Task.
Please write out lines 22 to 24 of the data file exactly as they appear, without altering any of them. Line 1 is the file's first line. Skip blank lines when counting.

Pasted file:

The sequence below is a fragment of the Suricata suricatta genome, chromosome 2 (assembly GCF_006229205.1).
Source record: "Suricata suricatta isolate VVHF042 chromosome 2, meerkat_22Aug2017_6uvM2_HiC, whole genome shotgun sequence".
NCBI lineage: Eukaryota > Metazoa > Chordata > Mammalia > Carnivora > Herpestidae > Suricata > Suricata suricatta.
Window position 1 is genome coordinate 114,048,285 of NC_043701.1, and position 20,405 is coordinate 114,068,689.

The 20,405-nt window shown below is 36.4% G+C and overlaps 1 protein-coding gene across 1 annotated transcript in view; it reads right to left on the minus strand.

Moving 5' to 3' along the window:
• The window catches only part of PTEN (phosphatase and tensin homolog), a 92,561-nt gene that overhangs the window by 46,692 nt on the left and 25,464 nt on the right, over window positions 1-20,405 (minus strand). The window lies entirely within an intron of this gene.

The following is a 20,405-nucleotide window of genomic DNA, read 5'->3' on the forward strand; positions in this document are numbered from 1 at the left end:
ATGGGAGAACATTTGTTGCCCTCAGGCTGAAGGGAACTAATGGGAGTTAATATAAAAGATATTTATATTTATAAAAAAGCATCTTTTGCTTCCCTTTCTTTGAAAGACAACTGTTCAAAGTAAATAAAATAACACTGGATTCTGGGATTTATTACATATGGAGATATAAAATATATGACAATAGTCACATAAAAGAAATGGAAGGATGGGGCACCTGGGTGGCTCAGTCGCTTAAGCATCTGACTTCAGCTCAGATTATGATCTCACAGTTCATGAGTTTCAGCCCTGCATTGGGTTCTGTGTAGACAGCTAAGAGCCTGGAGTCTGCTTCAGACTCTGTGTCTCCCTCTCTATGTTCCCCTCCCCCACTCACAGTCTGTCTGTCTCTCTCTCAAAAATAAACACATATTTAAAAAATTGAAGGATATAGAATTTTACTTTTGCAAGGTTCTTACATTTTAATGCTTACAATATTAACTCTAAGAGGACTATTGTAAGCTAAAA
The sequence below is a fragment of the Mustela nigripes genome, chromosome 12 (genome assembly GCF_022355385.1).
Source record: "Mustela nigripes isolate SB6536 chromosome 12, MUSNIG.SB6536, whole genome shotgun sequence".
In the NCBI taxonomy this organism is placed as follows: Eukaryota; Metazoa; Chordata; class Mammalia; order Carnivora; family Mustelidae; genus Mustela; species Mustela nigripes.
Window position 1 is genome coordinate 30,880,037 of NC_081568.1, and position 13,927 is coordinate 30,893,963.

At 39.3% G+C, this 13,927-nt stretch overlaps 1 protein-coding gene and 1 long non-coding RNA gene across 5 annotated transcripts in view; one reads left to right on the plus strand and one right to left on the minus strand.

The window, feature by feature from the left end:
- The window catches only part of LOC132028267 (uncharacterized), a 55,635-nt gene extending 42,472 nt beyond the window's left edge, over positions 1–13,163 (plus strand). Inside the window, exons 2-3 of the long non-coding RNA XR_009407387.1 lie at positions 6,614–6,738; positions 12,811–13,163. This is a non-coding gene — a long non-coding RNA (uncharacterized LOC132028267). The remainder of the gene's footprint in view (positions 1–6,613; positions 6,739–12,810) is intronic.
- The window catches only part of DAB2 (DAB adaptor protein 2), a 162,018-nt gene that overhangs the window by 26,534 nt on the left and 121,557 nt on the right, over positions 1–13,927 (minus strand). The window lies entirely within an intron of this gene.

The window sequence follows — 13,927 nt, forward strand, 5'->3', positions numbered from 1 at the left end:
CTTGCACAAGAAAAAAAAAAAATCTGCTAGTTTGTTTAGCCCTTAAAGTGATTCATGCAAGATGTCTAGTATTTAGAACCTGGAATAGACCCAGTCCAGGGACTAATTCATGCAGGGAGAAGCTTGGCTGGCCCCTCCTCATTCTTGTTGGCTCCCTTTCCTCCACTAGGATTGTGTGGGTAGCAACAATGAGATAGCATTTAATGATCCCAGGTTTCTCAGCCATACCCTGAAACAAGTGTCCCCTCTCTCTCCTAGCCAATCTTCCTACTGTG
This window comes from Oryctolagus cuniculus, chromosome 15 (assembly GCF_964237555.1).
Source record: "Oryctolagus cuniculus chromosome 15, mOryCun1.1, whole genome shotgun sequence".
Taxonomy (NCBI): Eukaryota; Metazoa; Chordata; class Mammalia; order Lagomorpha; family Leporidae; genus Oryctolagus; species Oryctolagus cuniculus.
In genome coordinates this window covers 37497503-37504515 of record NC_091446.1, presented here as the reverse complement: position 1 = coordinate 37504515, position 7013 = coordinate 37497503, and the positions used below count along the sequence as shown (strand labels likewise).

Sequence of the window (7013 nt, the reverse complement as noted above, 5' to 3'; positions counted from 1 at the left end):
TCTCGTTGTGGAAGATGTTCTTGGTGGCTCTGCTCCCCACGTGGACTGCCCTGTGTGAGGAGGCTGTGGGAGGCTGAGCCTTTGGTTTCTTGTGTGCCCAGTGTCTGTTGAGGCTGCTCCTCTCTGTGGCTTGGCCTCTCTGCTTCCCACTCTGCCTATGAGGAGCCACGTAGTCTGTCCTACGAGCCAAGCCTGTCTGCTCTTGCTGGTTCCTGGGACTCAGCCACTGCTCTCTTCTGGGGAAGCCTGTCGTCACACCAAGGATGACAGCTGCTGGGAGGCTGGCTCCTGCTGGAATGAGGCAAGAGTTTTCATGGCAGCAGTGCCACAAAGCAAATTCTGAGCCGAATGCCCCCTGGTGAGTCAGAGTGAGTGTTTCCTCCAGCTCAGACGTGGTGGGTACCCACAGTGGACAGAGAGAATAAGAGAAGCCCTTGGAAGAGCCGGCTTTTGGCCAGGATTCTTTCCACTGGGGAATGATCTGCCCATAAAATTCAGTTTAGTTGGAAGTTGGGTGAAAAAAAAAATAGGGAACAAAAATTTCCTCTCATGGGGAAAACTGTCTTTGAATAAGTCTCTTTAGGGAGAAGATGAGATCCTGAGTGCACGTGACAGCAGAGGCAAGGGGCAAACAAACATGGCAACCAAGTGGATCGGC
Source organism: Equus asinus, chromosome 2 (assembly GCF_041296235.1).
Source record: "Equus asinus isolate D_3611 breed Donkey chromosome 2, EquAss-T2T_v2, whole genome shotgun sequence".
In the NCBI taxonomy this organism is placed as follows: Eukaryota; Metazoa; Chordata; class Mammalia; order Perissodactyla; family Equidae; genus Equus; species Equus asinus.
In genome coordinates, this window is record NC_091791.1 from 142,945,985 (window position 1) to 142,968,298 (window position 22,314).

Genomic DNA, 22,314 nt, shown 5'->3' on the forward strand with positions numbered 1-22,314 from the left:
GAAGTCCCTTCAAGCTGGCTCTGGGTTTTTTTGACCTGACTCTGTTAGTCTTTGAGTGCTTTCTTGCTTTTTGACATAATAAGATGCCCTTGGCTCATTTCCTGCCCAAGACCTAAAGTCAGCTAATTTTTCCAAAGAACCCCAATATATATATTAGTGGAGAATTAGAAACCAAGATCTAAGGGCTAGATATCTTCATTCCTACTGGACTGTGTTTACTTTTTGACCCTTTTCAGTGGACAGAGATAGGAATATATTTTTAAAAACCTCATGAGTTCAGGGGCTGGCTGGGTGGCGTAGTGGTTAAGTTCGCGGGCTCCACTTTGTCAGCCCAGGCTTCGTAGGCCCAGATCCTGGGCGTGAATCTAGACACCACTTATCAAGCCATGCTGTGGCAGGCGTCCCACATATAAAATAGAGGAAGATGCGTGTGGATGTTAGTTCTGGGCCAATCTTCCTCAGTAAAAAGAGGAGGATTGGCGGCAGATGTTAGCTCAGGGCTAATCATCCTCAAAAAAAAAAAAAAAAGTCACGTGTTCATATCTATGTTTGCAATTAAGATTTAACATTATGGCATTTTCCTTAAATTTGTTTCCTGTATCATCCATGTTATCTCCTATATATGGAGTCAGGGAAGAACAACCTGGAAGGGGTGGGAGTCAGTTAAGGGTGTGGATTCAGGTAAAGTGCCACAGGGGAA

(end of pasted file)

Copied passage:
Taxonomy (NCBI): Eukaryota; Metazoa; Chordata; class Mammalia; order Lagomorpha; family Leporidae; genus Oryctolagus; species Oryctolagus cuniculus.
In genome coordinates this window covers 37497503-37504515 of record NC_091446.1, presented here as the reverse complement: position 1 = coordinate 37504515, position 7013 = coordinate 37497503, and the positions used below count along the sequence as shown (strand labels likewise).

Sequence of the window (7013 nt, the reverse complement as noted above, 5' to 3'; positions counted from 1 at the left end):